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Kansas Senate GOP leaders eye turnpike-KDOT merger

The Kansas governor's office estimated that merging the 50-year-old authority into KDOT would save $30 million over the next two years, but it hasn't provided details.

The Associated Press


TOPEKA, Kan. — Republican leaders in the Kansas Senate said Friday they're hoping to revive Gov. Sam Brownback's plan to merge the operator of the state's only turnpike with the Department of Transportation, which has raised fears that tolls would be used to plug unrelated budget holes.

Senate President Susan Wagle, a Wichita Republican, said the Legislature currently doesn't have the power to oversee the finances of the Kansas Turnpike Authority, which manages the 236-mile toll road in south-central and eastern Kansas. She said the authority's $90 million in reserves is evidence it is overcharging motorists.

Brownback's administration estimated that merging the 50-year-old authority into KDOT would save $30 million over the next two years, but it hasn't provided details. Under the Republican governor's plan, the transportation secretary, who already serves on the authority's five-member board, would become chairman and turnpike CEO.

But the House opted instead to pass a bill this week that would expand how KDOT and the authority contract with each other by allowing them to share administrative services and collaborate on projects for roads connecting to the turnpike.

Legislators in both parties questioned whether any change was necessary and said they didn't want toll revenues being diverted to non-turnpike uses, something the Brownback administration said it isn't planning to do.

Brownback has said he is pushing the merger to promote efficiency and because it makes no sense for Kansas to have two transportation agencies.

"This move would allow our state's highway system to be managed in a more efficient manner that draws upon the expertise of both and result in significant savings," Brownback spokeswoman Sherriene Jones-Sontag said in a statement Friday.

But during a news conference held by GOP legislative leaders, Wagle said the authority's reserves are among "other pots of money" that could help with the budget.

Wagle said a full merger is "an excellent idea." Two other Senate GOP leaders, Vice President Jeff King of Independence and Majority Leader Terry Bruce of Hutchinson said they see potential efficiencies.

"The Turnpike Authority has held onto its independence and its power, but the truth of the matter is, I think the right thing to do is to merge it into Transportation and have the state overseeing that budget," Wagle said. "There is absolutely no financial oversight in the Legislature."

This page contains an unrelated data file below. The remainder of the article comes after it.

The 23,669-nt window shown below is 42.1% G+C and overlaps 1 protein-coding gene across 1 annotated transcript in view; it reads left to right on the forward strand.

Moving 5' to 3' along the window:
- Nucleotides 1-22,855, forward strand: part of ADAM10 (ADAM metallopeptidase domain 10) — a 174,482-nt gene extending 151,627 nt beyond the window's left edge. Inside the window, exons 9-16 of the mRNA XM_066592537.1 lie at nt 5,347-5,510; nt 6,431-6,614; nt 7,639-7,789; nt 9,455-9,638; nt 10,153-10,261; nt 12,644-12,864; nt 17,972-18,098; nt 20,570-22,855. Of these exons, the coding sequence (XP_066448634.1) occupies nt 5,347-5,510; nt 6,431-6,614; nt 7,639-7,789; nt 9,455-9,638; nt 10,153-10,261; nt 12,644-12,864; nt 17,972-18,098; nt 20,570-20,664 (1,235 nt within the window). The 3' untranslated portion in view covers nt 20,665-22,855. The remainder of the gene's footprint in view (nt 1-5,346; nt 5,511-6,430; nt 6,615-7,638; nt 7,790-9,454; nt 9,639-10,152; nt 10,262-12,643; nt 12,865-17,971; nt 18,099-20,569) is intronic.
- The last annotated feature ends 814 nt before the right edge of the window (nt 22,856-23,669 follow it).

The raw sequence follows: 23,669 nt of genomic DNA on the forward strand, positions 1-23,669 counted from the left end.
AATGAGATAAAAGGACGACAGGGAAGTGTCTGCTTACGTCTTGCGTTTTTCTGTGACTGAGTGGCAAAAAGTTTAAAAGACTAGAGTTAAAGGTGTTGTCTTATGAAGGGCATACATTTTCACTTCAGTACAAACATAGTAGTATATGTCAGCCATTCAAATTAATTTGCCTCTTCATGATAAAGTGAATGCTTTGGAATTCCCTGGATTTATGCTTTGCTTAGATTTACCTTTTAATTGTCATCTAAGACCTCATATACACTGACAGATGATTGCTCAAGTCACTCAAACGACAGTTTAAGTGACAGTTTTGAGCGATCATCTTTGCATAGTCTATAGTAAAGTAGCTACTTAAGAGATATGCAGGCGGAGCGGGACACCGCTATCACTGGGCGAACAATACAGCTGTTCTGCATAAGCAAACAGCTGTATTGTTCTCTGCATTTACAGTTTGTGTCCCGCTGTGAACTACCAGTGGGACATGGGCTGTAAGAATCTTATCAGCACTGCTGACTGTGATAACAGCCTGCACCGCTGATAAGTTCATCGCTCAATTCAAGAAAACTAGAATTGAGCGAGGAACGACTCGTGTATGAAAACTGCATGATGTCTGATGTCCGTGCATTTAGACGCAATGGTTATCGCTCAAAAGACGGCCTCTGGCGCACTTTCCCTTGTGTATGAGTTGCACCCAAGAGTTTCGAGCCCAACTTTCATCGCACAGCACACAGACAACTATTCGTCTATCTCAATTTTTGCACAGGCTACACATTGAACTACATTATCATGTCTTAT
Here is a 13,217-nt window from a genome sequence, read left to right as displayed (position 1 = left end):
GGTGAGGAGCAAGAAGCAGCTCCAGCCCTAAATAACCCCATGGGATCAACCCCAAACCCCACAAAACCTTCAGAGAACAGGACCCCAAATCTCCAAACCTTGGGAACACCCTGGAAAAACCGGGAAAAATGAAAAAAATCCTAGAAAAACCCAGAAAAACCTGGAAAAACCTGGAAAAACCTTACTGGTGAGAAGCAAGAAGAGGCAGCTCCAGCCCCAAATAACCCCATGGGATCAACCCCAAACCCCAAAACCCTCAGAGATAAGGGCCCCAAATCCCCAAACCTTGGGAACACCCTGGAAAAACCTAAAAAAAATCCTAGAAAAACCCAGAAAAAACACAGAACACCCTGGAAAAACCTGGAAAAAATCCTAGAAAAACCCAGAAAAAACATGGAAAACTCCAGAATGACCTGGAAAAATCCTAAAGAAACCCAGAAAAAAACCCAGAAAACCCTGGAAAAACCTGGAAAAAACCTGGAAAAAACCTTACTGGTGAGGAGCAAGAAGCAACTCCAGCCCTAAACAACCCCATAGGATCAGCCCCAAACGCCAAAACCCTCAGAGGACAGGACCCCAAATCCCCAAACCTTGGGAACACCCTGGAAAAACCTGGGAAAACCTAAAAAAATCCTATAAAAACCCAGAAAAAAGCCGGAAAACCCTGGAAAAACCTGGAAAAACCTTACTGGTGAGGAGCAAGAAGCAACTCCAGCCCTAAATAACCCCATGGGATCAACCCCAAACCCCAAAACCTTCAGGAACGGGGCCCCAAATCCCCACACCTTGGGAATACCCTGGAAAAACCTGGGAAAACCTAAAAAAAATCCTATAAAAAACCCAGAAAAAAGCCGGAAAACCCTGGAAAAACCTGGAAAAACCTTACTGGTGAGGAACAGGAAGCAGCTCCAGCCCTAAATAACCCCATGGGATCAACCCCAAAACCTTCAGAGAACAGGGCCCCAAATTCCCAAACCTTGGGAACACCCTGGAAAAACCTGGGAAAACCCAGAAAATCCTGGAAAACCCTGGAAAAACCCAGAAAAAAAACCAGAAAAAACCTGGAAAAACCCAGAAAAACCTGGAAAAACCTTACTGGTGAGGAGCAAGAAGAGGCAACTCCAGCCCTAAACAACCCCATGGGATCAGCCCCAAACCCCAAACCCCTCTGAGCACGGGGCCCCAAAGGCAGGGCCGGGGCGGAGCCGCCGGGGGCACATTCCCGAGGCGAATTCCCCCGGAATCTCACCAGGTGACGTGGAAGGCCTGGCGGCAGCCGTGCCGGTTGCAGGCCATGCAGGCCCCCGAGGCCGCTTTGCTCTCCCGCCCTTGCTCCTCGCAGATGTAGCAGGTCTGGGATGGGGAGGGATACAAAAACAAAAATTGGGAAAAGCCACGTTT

But Senate Minority Leader Anthony Hensley, a Topeka Democrat, said the proposed merger is a bad idea and called the Turnpike Authority "a shining example of efficiency."

"It's not only the best-maintained highway in the state, it's one of the best-maintained highways in the nation," Hensley said.

Some legislators consider the timing of the proposal suspicious, as it comes after massive income tax cuts last year that created a budget shortfall.





"It's another example of trying to raid another pot of money to pay for income tax cuts," Hensley said.

The toll road, opened in 1956, runs from the Oklahoma border in south-central Kansas, north to Wichita, then northeast to Topeka and east to Kansas City. It uses no state dollars but collects about $84 million annually in tolls.

Turnpike CEO Michael Johnston said the reserves represent the authority's attempt to save for future projections, such as replacing bridges.

"That's our savings account that provides a cushion to our business so we don't have to live week to week," Johnston said.

The authority increased tolls in February, boosting the cash charge an average of 10 percent for cars and light trucks. The charge for a full, 236-mile trip in those vehicles is $12 in cash and $9.75 for electronic K-TAG users.

"I think the tolls exceed the needs of the turnpike," Wagle said. "I think when the public gets a chance to look at that budget and it's more transparent, they'll be glad."

Asked about the push for a merger, Johnston, a former state senator and transportation secretary said: "They're the policymakers, and that's their prerogative."

Even if no merger bill passes, Brownback could exercise a strong influence over the turnpike in the future. State law gives the governor two appointments to the authority's board, while also designating the transportation secretary as a member.

The Trucker staff can be reached to comment on this article at editor@thetrucker.com.

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